Q: What do you get when you put three 6119s together? A: 18,357 #badjoke But, yeah, this is pretty cool. The single pickup Gretsch 6119 Chet Atkins Tennessean was introduced in 1958 and existed for about a year before the model was revamped into the Tennessean we’re more familiar with (ie George Harrison’s guitar). The […]Read more
Gibson’s EM-150 is an electric mandolin that was introduced at the outset of Gibson’s Electric instrument production, back in 1936. It was offered alongside the ES-150 guitar, EH-150 Steel, and ERB-150 banjos and was originally fitted with a “Charlie Christian” style pickup. The design of the EM-150 evolved similarly to the ES-150 guitar, and by the late 1940s was built with a P-90 pickup and plywood maple body.
This example is one of 51 built in 1962. The EM-150’s highest production years were 1953 and 1954, when 158 were built in each year. In total, about 1950 EM-150s were built during the model’s post-WWII production run.
This particular instrument has sold.
Pre-WWII left-handed Gibsons are phenomenally rare, but they do exist! Here’s a look at a few that are currently at Folkway.
Ever wonder what those plastic bridges that Gibson used in the early 60s were all about? Most Gibson flat top acoustics built in 1962 and 1963 had this style of injection-moulded plastic bridge with adjustable ceramic insert, but perhaps you’ve not seen one of them up close and personal…
No, it’s not a reversed photo. It’s a pair of Left-Handed Gibsons that were both built in 1935 and originally sold through Beare & Son in Toronto. Prewar Gibson lefties are exceptionally rare, as you might imagine. This is the only lefty F-Style Mandolin we’ve ever seen, and the L-00 is one of two we’ve […]Read more
A spectacular instrument that was recently brought to us by the local widow of its original owner, this 225TD is completely original but for the first 5 frets and is in incredible condition. Great neck angle, perfect set up, almost no playwear and killer double P-90 tone.
The ES-225T was Gibson’s first thinline electric model upon its introduction in 1955. The double pickup version was released in 1956. Both models were discontinued at the end of 1959, which corresponded with the introduction of the ES-330 that same year.
Mark guides us on a casual and impromptu tour of four 1940’s Gibson J-35s that are all at the shop at the same time. The differences and the similarities between these four guitars are pointed out and discussed. The guitars were all built by Gibson in 1940, 1941, and 1942.
Mark tours us through an incredibly rare Gibson-made Recording King 807 from 1930.
Built for Montgomery-Ward, the 807 is essentially a Gibson Nick Lucas Special with different appointments. This model wasn’t produced in significant numbers and very few remain in existence today.
Mark has just finished an interesting restoration to this guitar and describes the steps involved in detail.
In this video Mark discusses some of the unique construction details of an early sunburst 14 fret L-00 from 1933. An L-00 isn’t just an L-00… there’s always more than meets the eye!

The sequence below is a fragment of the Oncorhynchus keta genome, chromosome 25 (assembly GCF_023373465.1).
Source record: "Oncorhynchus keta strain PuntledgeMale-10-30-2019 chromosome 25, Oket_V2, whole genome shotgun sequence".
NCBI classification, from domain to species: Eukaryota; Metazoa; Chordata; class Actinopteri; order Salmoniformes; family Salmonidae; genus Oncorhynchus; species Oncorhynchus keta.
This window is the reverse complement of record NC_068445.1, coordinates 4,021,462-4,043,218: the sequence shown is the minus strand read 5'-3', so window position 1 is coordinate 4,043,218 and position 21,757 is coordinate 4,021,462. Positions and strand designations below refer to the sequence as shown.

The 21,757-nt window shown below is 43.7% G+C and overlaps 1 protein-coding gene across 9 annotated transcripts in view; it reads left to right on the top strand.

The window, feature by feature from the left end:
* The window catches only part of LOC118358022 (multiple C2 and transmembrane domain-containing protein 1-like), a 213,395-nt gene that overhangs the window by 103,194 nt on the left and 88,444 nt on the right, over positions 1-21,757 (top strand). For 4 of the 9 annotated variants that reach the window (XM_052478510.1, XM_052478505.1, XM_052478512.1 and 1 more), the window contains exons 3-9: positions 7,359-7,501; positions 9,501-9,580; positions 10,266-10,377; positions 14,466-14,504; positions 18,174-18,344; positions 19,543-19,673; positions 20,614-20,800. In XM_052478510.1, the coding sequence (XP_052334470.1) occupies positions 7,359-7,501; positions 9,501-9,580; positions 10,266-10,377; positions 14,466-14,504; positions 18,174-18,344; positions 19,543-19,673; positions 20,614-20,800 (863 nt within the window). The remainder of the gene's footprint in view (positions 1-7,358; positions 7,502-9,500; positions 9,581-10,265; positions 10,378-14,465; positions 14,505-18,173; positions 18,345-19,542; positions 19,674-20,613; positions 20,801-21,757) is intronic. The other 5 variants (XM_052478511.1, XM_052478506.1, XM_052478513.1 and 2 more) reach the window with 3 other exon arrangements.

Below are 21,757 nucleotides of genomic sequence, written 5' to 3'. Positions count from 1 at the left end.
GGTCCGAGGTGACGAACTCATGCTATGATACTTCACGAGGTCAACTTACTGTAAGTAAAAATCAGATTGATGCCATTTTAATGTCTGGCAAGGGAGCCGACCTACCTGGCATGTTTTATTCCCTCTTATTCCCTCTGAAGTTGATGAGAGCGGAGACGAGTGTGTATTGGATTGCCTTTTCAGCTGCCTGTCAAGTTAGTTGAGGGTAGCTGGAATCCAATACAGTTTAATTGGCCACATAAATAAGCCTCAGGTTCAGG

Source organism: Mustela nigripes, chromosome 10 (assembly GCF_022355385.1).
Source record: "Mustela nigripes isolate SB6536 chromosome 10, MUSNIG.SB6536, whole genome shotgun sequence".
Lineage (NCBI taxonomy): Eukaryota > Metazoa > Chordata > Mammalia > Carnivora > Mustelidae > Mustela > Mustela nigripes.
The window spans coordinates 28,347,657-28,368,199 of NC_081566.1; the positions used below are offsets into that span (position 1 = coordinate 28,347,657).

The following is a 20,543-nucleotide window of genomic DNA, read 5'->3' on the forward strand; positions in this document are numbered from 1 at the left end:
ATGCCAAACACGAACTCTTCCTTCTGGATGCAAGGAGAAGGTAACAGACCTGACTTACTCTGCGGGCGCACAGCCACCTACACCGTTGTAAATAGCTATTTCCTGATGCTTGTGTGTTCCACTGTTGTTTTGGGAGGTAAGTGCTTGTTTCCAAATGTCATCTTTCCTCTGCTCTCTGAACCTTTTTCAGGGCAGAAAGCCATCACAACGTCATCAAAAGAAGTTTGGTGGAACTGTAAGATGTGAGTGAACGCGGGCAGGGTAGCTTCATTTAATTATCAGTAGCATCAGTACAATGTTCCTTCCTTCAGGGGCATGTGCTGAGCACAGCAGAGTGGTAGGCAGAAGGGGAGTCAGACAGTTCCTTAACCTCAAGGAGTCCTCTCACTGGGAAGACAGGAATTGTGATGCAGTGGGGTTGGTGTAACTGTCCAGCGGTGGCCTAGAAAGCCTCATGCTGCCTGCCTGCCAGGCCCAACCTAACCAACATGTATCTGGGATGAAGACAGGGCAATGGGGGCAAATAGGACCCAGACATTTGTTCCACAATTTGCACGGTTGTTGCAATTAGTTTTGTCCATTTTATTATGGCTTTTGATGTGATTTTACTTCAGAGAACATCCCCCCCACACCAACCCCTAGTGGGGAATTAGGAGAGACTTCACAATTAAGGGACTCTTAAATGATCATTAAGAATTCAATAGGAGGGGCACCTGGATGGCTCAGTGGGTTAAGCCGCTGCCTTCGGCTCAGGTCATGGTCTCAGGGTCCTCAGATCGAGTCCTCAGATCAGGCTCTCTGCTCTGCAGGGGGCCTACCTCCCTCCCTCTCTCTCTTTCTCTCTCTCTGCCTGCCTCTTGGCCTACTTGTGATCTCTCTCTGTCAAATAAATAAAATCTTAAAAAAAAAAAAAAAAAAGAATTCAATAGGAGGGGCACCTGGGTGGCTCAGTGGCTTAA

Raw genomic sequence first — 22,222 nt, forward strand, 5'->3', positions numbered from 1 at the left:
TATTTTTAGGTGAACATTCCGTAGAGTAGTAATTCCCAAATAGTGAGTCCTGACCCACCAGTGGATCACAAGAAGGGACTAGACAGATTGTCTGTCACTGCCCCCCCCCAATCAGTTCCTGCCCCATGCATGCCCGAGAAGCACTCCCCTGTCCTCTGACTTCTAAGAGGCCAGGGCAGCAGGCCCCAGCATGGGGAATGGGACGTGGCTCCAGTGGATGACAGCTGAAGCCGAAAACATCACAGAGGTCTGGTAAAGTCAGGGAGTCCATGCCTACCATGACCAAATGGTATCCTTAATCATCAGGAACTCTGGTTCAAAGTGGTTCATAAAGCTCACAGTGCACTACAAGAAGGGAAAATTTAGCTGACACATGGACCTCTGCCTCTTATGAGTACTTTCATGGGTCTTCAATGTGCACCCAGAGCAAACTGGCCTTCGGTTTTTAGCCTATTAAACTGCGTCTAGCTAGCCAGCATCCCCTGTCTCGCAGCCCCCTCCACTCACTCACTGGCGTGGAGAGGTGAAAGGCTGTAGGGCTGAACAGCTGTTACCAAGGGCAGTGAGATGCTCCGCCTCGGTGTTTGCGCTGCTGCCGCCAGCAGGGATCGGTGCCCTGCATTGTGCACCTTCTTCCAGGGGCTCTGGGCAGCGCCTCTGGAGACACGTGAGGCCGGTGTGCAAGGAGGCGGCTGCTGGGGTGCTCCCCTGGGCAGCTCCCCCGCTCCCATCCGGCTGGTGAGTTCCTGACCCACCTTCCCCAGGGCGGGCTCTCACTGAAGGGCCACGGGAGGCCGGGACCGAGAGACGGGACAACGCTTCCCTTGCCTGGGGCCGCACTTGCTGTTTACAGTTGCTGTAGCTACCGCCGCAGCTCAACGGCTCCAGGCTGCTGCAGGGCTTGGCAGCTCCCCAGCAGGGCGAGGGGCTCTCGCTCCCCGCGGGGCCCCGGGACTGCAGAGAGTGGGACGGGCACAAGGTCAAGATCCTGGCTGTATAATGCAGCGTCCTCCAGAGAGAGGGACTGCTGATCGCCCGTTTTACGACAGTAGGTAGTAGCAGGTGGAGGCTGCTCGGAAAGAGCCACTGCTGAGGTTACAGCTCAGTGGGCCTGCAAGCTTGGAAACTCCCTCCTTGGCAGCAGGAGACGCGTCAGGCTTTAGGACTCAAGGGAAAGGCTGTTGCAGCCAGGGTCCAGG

A clean brace reglue is all about taking the time to set things up precisely. Gibson brace ends are notorious for popping loose, and getting them back down again can take some real coaxing.
In the case of this early ’50s J-45, the shrinking pickguard had cupped the top so badly that the upper soundhole brace, X brace, and a finger brace were all loose from the top and tightly sprung. The pickguard was removed, the top ‘ironed’ flat, and the braces are now getting reglued one-by-one.
It’s not uncommon to need to make custom brace-end gluing cauls that are specific to the guitar being worked on. It’s a lot of extra work, but a well-fit caul is critical to a clean end-result and a repair that will hold in the long run.
This kind of bridgeplate positioning is a regular sight in a 50’s Gibson.
Someone didn’t like their job all too much, I figure.
A lifetime later, these sort of idiosyncrasies are partially responsible for the tonal variation between otherwise similar Gibson flat tops.
This is a 1951 J-45 that’s on the bench for a neck reset and some requisite brace regluing.
The road to the modern Gibson flat-top acoustic began in 1926 when the L-1’s arched top was replaced with a flat, braced top. Those first flat-tops featured the familiar small and round L-body shape, a carved back, a long and narrow ebony pyramid bridge, and a unique early version of H-pattern top bracing. A year later the guitars had flat backs and the first sunbursts were being rubbed on flat tops.
By 1928, Gibson flat top designs had evolved into the L-0 shown here. The long and narrow ebony pyramid bridge was replaced with a stout, multi-layered rosewood one with interesting architecture and a 7th pin (more about these 7th pins to come). The H-bracing evolved as well, becoming slightly lighter and more flexible, with angles tweaked to improve mid-range presence, volume, and overall sweetness. The first adjustable truss-rods show up in flat tops in early 1928, and necks become a bit more comfortably rounded, narrower at the nut and more highly radiused at that same time.
It’s an interesting transition, and one that continued through 1933 when the first truly modern 14 fret steel string models are shipped from Kalamazoo.
Mark discusses the unique 1932 Gibson L-00 with 13-fret neck joint, and the specific considerations that went into its repair.